Your riotous road-show's like Glenlivet nightly,
   A warming to us all.

'Sprightly' is the word for Ewart's poetry, and his 'Edward Thomas' shows off his sprightliness. Like much of Ewart, it reads almost like conversational prose, its crafted poetical structure only fleetingly apparent. 'Edward Thomas' turns out, on inspection, to be written in common metre (alternating four-stress and three-stress lines, as in many a hymn) and rhymed AbAb (or, in a couple of stanzas, ABAB). A master of the art of concealing art, Ewart was indeed 'a warming to us all'. 

Saturday, 11 September 2021

RIP Michael Chapman

 News came this morning of the death of Michael Chapman, a singer about whom I have written before. The news was sad, but it was a pleasant surprise to hear it reported on a Radio 4 news bulletin – clearly Chapman was not a forgotten figure from the Sixties/Seventies folk scene – and it was good to hear them play his best-known song, Postcards of Scarborough (see – or hear – below). By the way, the 'Paradise' referred to in the song is, or was, a street in Scarborough Old Town, which may or may not have been paved and turned into a parking lot – any Scarborough readers out there?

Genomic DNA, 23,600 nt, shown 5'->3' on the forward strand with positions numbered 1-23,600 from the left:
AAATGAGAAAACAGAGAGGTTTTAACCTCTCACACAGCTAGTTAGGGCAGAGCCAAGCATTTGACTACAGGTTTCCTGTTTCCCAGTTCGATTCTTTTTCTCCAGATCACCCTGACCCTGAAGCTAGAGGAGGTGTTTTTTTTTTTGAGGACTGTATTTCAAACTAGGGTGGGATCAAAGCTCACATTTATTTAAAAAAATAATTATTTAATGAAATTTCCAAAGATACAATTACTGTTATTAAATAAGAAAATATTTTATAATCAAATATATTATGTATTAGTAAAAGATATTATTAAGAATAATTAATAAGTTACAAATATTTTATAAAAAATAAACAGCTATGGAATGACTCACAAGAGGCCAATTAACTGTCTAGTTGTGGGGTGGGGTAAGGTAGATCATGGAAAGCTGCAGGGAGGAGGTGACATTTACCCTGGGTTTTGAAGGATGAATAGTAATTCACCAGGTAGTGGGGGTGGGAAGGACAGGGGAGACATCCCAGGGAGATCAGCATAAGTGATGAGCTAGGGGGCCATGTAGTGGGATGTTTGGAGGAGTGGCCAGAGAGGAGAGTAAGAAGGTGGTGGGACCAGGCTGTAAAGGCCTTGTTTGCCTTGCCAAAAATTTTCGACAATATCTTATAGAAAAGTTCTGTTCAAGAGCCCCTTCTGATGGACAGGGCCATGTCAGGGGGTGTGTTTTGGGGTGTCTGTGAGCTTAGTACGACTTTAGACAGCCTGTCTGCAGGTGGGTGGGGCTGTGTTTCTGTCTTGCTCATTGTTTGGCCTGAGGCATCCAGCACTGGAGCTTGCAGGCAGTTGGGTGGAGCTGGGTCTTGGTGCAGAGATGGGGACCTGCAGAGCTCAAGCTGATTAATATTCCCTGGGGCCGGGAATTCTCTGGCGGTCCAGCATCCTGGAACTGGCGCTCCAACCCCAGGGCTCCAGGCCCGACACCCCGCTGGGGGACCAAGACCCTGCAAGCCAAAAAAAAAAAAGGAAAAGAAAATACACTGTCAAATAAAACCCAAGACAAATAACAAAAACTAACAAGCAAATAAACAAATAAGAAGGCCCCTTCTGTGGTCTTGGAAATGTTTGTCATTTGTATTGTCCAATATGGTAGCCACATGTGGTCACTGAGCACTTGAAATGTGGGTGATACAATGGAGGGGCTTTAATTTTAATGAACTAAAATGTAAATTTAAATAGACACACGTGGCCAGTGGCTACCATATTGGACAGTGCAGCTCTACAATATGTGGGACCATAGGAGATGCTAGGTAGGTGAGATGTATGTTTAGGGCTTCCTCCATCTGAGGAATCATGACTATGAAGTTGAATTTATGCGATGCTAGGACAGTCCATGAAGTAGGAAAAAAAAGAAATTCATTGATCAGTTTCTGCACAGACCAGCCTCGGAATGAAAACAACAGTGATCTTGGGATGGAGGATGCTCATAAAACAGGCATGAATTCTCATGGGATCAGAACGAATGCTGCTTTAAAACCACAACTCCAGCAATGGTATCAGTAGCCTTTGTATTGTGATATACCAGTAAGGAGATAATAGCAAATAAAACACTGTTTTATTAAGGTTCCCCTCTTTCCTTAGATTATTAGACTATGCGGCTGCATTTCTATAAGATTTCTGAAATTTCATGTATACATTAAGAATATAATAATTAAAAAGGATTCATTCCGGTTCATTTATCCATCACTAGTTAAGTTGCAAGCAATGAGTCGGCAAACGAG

A Great Broadcast

On this morning 20 years ago, Alistair Cooke, then 92, was at home in New York, looking forward to a pleasant autumn day... What happened next inspired one of his greatest broadcasts. It's well worth another listen on this melancholy anniversary.
Cooke's talk ends on a hopeful note, concluding that America may be 'down', but is not 'on the ground'. It would be harder to reach that conclusion today, twenty years on, in the aftermath of recent events in Afghanistan. 
Here's a link to Cooke's broadcast, America's Day of Terror –


Friday, 10 September 2021

'A dim capacity for Wings'

 Guy Walker, via Facebook, has drawn my attention to one of Emily Dickinson's butterfly poems – this one:

My Cocoon tightens — Colors teaze — 
I’m feeling for the Air — 
A dim capacity for Wings
Demeans the Dress I wear — 

A power of Butterfly must be — 
The Aptitude to fly
Meadows of Majesty concedes
And easy Sweeps of Sky — 

So I must baffle at the Hint
And cipher at the Sign